Thursday, September 26, 2013

I Like a Gershwin Tune...

...how about you?  George Gershwin was born on this day in history.  He died young, taken from us in his 30s by a brain tumor.  But just look at the magnificent body of work he left for the world to enjoy since his untimely passing in 1937.  This year, a symphony orchestra performance of Gershwin's "Rhapsody in Blue" was the intro music for our first glimpse and the first scene of Leonardo DiCaprio as The Great Gatsby in the Baz Luhrmann remake.  Gershwin enriched Broadway and Hollywood musicals.  By 1926, Fred Astaire  and his sister, Adele Astaire, were stars of the Broadway and London stage thanks greatly to new showtunes written by George Gershwin.  The composer was one of Fred Astaire's dearest friends.  Astaire introduced his songs on Broadway and on film.
I know that a lot of young moviegoers think that last year's Les Misérables starring Hugh Jackman and Anne Hathaway was the best thing since sliced French bread, but they should also check out classic Hollywood musicals -- especially those original movie musicals starring Fred Astaire and Ginger Rogers.  Many of the standards they hear today came from those musicals.

Shall We Dance presented Astaire and Rogers at their art deco apex.  It's shiny, it's sexy, it's swanky, it swings.  He appears to be a high-tone, famous Russian ballet star.  He's really a down-to-earth guy from Philadelphia who connects more to the influence of black music than he does to the rigid ballet.  She's a musical revue star who puts on airs to seem more sophisticated than she is.  She doesn't need to do that.  She's a working class girl who made good and that's good enough for us.  As usual,  Ginger's character is poised to marry an absolute dork until Fred's character dances her back to her senses.  For this story of "mask on top of camouflage," George Gershwin wrote a great score for Fred and Ginger.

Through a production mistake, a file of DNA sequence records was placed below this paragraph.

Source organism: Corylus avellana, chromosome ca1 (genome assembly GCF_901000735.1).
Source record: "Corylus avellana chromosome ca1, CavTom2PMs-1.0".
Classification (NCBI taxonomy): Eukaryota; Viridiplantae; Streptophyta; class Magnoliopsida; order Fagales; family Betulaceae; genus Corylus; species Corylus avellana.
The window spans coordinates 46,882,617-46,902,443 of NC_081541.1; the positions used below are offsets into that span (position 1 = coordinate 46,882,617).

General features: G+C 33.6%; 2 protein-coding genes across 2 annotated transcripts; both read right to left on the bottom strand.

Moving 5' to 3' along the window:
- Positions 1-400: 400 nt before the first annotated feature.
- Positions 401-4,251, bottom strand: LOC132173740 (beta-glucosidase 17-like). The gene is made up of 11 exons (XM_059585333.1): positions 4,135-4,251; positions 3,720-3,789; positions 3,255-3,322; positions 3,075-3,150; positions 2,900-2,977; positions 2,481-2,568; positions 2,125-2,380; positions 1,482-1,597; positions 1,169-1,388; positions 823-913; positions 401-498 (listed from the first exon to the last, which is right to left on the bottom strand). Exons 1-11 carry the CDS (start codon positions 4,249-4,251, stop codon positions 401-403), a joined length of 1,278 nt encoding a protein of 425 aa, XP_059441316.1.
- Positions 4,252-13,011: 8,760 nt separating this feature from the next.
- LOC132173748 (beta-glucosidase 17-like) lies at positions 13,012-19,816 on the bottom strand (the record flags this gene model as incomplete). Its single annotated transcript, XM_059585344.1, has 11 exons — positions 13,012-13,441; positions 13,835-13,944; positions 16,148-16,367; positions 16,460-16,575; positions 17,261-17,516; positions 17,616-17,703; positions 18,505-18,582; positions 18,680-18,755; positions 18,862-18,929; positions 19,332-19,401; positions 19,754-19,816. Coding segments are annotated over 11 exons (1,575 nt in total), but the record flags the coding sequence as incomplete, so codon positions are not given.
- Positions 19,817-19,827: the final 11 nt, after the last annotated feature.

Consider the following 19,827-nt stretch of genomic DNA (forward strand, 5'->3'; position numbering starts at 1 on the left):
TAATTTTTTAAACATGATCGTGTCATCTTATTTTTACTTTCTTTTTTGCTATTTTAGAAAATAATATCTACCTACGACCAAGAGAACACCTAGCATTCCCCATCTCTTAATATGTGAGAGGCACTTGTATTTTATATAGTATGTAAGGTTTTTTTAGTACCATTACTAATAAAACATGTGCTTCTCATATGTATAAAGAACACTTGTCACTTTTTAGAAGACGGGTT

The new songs they introduced in Shall We Dance included "They All Laughed," "Let's Call the Whole Thing Off" and "They Can't Take That Away From Me."


Gene Kelly danced on roller skates in the 1950s.  Fred Astaire and Ginger Rogers danced on roller skates in 1937's Shall We Dance.  In the early 1950s, Fred danced on ice skates (The Belle of New York).  I love Shall We Dance.  Here's the first number the stars did together in that film.

Musical comedies are hard work.  They're basically a triathlon with a downbeat.  You have to sing, dance and act.  Ginger Rogers and Fred Astaire were two of the hardest working people in Hollywood musicals.  Here they are, introducing the world to a new Gershwin tune in Shall We Dance:

Take that, Dancing with the Stars!  "They Can't Take That Away From Me" is my favorite song.  Astaire introduced it later in Shall We Dance when, through show biz and romantic complications, the two lead characters are prepared to divorce after a quick marriage of convenience for publicity purposes.  But he's really in love with her -- and she's starting to fall in love with him.  She's changed his life.  He wants to stay married.

Listen to Ginger sing the verse in "Let Call The Whole Things Off."  I have long felt that she was a little flat in the first line -- "The odds were a hundred to one against me...."